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Level Calibration

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  • #16
    Fasttrak. Yup. Any form of glove or heat insulation. One of my old mentor glued leather from old belting on the handled part of his level (an antique looking Pratt and Whitney. Looked like a bridge truss.

    I often used cotton gloves or taaped felt to it or maybe a couple of shop towels. Anything that prevents direct skin contact. Most levels have a stout hunk of plastic as a vial bezel.. It makes a good insulator for handling if you can get a reliable grip on it.


    • #17
      Really enjoyed the post. I bought a coubeled up machinist level and did not know how I was going to make sure it was level. This post did the trick! Thanks Fred


      • #18
        Thanks for the advice in this matter. For all reguarding how to touch and use of gloves please refer to the pictures in the original post. That's a 12"x12"[email protected]" cast iron frame that I intend to touch only at the top rail for repositioning.

        I do like the Level In The Vise method and may give that one a try. I was going to use the mill table, but it's full of Kurt Vise and K&T dividing head which I don't want to disturb.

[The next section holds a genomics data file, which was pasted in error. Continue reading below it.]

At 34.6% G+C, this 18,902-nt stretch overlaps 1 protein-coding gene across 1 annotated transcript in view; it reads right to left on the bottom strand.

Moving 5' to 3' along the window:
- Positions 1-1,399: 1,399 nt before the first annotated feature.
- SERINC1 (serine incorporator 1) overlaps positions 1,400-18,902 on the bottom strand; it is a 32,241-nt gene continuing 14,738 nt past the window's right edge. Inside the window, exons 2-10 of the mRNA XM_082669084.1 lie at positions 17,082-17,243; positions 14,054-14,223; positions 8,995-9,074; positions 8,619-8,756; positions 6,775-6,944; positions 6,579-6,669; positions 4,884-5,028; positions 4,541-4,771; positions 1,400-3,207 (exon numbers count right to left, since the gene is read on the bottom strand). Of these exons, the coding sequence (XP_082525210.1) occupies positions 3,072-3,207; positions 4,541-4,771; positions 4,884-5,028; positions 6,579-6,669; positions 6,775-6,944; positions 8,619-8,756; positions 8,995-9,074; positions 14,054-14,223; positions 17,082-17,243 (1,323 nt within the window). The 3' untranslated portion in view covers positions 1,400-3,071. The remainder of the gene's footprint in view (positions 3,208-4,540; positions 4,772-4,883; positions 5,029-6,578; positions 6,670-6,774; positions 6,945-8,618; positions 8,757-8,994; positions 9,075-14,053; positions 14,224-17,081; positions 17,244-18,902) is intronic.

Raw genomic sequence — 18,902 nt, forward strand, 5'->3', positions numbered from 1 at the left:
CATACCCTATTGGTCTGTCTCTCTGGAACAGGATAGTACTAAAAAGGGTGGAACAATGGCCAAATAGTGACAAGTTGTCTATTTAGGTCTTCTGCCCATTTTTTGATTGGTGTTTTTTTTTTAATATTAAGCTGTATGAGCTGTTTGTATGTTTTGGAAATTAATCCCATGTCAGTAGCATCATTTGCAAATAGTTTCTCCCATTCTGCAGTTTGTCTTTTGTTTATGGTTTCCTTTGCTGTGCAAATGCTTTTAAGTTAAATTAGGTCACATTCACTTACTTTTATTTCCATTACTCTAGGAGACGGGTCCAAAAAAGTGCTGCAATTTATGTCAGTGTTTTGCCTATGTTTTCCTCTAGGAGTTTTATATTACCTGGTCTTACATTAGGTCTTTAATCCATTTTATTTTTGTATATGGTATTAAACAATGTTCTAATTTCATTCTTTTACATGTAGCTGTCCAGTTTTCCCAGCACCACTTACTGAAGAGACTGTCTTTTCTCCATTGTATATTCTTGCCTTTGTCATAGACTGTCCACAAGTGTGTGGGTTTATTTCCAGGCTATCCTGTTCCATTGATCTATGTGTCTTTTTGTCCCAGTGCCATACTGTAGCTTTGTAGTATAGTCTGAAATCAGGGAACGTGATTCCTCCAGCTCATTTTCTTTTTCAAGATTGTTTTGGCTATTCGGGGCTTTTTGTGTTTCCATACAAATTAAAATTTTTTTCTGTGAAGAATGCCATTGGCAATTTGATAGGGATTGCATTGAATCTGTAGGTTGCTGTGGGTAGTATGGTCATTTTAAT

The 1st use of the level will be to set up a Bradford Model 16 Metalmaster lathe, which has 4 leveling pads on each end. I'm fairly comfortable doing 4 levelers, but don't know how to manage 8. This will be presented in another thread to keep this one focused on the level. Keep it coming, all good stuff.


        • #19
          I calibrated survey equipment in the past.

          You might consider making your own adjusting pin. The wrench in the photo I believe is stamped from sheet and the capstan nut has a round hole. Looks like the wrench has already been used. The "C" spanner may not need to be used if the holes are deep enough. I made my own adjusting pins by grinding down music wire to the size of the hole to be used in as who knows what size it is supposed to be. You can check with various drill bits. Too sloppy and you oblong the hole under a lot of pressure (unsure of nut material in photo, could be blackened brass). It shouldn't be extremely tight.

          I would also think about loosening the nut to check for function to see if it runs up and down on the thread easily. In doing this you can put some denatured alcholol or acetone on the thread in case they put some lac on the threads for a locker and helps lube the thread while doing it. This will help to not fight the mechanics while adjusting.


          • #20
            The wrench doesn't fit well enough to use. A pin would be better.